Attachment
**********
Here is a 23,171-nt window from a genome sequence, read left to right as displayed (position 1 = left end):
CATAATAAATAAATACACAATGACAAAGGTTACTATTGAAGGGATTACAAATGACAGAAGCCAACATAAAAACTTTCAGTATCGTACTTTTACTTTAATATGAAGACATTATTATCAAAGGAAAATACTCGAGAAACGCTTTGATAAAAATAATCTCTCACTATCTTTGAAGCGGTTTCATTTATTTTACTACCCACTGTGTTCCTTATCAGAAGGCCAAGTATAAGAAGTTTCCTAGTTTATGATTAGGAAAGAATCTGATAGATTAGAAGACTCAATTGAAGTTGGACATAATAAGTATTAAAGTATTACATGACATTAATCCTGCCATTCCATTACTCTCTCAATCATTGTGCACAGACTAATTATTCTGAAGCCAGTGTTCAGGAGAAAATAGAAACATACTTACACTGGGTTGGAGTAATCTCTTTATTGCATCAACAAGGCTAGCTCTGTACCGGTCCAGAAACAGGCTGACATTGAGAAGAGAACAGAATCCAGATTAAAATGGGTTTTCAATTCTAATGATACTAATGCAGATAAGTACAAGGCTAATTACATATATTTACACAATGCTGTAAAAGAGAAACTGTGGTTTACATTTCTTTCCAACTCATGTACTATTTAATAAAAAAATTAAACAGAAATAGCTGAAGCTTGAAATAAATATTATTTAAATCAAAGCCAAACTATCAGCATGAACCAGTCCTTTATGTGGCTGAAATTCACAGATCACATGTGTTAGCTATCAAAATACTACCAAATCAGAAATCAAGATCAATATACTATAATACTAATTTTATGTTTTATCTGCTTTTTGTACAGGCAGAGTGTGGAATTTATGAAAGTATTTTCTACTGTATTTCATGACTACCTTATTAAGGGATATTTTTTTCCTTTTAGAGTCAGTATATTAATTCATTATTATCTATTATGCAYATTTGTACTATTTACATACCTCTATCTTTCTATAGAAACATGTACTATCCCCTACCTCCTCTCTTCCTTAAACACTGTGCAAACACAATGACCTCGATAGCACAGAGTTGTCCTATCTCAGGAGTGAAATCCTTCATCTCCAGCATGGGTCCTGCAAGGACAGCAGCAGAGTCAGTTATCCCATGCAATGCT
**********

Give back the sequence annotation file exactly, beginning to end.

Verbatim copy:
Here is a 23,171-nt window from a genome sequence, read left to right as displayed (position 1 = left end):
CATAATAAATAAATACACAATGACAAAGGTTACTATTGAAGGGATTACAAATGACAGAAGCCAACATAAAAACTTTCAGTATCGTACTTTTACTTTAATATGAAGACATTATTATCAAAGGAAAATACTCGAGAAACGCTTTGATAAAAATAATCTCTCACTATCTTTGAAGCGGTTTCATTTATTTTACTACCCACTGTGTTCCTTATCAGAAGGCCAAGTATAAGAAGTTTCCTAGTTTATGATTAGGAAAGAATCTGATAGATTAGAAGACTCAATTGAAGTTGGACATAATAAGTATTAAAGTATTACATGACATTAATCCTGCCATTCCATTACTCTCTCAATCATTGTGCACAGACTAATTATTCTGAAGCCAGTGTTCAGGAGAAAATAGAAACATACTTACACTGGGTTGGAGTAATCTCTTTATTGCATCAACAAGGCTAGCTCTGTACCGGTCCAGAAACAGGCTGACATTGAGAAGAGAACAGAATCCAGATTAAAATGGGTTTTCAATTCTAATGATACTAATGCAGATAAGTACAAGGCTAATTACATATATTTACACAATGCTGTAAAAGAGAAACTGTGGTTTACATTTCTTTCCAACTCATGTACTATTTAATAAAAAAATTAAACAGAAATAGCTGAAGCTTGAAATAAATATTATTTAAATCAAAGCCAAACTATCAGCATGAACCAGTCCTTTATGTGGCTGAAATTCACAGATCACATGTGTTAGCTATCAAAATACTACCAAATCAGAAATCAAGATCAATATACTATAATACTAATTTTATGTTTTATCTGCTTTTTGTACAGGCAGAGTGTGGAATTTATGAAAGTATTTTCTACTGTATTTCATGACTACCTTATTAAGGGATATTTTTTTCCTTTTAGAGTCAGTATATTAATTCATTATTATCTATTATGCAYATTTGTACTATTTACATACCTCTATCTTTCTATAGAAACATGTACTATCCCCTACCTCCTCTCTTCCTTAAACACTGTGCAAACACAATGACCTCGATAGCACAGAGTTGTCCTATCTCAGGAGTGAAATCCTTCATCTCCAGCATGGGTCCTGCAAGGACAGCAGCAGAGTCAGTTATCCCATGCAATGCT